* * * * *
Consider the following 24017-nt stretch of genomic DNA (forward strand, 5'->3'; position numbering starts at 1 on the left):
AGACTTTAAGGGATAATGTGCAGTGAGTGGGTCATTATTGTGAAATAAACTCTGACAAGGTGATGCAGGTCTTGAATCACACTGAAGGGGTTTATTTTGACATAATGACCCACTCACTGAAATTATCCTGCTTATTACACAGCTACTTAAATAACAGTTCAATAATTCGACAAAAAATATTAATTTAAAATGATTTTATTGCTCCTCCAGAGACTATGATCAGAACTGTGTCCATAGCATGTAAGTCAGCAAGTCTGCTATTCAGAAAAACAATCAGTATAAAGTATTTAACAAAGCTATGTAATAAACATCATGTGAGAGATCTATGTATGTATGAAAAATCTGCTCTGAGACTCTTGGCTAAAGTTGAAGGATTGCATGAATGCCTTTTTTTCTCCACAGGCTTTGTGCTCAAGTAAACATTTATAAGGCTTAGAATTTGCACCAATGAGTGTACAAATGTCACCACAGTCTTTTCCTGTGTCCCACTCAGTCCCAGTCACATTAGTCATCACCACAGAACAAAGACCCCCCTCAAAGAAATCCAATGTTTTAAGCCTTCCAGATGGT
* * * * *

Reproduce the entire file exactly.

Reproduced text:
Consider the following 24017-nt stretch of genomic DNA (forward strand, 5'->3'; position numbering starts at 1 on the left):
AGACTTTAAGGGATAATGTGCAGTGAGTGGGTCATTATTGTGAAATAAACTCTGACAAGGTGATGCAGGTCTTGAATCACACTGAAGGGGTTTATTTTGACATAATGACCCACTCACTGAAATTATCCTGCTTATTACACAGCTACTTAAATAACAGTTCAATAATTCGACAAAAAATATTAATTTAAAATGATTTTATTGCTCCTCCAGAGACTATGATCAGAACTGTGTCCATAGCATGTAAGTCAGCAAGTCTGCTATTCAGAAAAACAATCAGTATAAAGTATTTAACAAAGCTATGTAATAAACATCATGTGAGAGATCTATGTATGTATGAAAAATCTGCTCTGAGACTCTTGGCTAAAGTTGAAGGATTGCATGAATGCCTTTTTTTCTCCACAGGCTTTGTGCTCAAGTAAACATTTATAAGGCTTAGAATTTGCACCAATGAGTGTACAAATGTCACCACAGTCTTTTCCTGTGTCCCACTCAGTCCCAGTCACATTAGTCATCACCACAGAACAAAGACCCCCCTCAAAGAAATCCAATGTTTTAAGCCTTCCAGATGGT